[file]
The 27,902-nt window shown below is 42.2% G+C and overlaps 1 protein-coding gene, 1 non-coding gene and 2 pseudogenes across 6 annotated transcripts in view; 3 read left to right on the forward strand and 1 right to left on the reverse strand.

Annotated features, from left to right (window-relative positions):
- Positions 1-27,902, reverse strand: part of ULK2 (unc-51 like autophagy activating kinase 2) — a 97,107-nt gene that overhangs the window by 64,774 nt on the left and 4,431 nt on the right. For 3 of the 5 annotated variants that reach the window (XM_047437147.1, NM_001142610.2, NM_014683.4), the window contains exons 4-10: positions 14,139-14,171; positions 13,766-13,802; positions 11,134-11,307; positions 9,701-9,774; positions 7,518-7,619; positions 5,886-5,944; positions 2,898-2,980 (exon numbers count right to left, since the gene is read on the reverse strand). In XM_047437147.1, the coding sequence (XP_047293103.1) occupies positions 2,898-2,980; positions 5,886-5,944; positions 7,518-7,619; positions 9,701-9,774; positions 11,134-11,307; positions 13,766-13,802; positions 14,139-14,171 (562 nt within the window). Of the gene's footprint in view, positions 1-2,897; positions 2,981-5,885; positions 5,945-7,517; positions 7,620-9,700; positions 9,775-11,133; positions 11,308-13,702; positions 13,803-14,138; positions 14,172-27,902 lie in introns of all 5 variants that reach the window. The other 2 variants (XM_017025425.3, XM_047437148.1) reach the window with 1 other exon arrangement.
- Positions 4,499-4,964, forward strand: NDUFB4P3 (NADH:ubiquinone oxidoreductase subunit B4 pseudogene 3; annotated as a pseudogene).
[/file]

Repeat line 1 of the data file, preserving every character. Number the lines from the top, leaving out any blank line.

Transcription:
The 27,902-nt window shown below is 42.2% G+C and overlaps 1 protein-coding gene, 1 non-coding gene and 2 pseudogenes across 6 annotated transcripts in view; 3 read left to right on the forward strand and 1 right to left on the reverse strand.